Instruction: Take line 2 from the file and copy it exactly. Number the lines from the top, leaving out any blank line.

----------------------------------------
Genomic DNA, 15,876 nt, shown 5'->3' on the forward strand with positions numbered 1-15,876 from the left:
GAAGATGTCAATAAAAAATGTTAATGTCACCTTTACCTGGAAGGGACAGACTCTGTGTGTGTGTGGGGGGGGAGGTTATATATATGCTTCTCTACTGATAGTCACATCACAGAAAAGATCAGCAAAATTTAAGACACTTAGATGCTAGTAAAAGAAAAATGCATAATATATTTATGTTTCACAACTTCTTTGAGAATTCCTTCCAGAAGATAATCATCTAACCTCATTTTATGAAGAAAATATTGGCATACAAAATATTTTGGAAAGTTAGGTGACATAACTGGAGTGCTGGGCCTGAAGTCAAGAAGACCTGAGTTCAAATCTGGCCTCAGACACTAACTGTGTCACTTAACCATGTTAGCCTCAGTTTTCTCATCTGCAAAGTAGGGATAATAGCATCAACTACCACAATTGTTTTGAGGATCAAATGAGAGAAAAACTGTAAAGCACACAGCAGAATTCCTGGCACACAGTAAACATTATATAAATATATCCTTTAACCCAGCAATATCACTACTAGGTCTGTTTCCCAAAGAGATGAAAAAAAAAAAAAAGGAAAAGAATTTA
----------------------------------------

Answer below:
GAAGATGTCAATAAAAAATGTTAATGTCACCTTTACCTGGAAGGGACAGACTCTGTGTGTGTGTGGGGGGGGAGGTTATATATATGCTTCTCTACTGATAGTCACATCACAGAAAAGATCAGCAAAATTTAAGACACTTAGATGCTAGTAAAAGAAAAATGCATAATATATTTATGTTTCACAACTTCTTTGAGAATTCCTTCCAGAAGATAATCATCTAACCTCATTTTATGAAGAAAATATTGGCATACAAAATATTTTGGAAAGTTAGGTGACATAACTGGAGTGCTGGGCCTGAAGTCAAGAAGACCTGAGTTCAAATCTGGCCTCAGACACTAACTGTGTCACTTAACCATGTTAGCCTCAGTTTTCTCATCTGCAAAGTAGGGATAATAGCATCAACTACCACAATTGTTTTGAGGATCAAATGAGAGAAAAACTGTAAAGCACACAGCAGAATTCCTGGCACACAGTAAACATTATATAAATATATCCTTTAACCCAGCAATATCACTACTAGGTCTGTTTCCCAAAGAGATGAAAAAAAAAAAAAAGGAAAAGAATTTA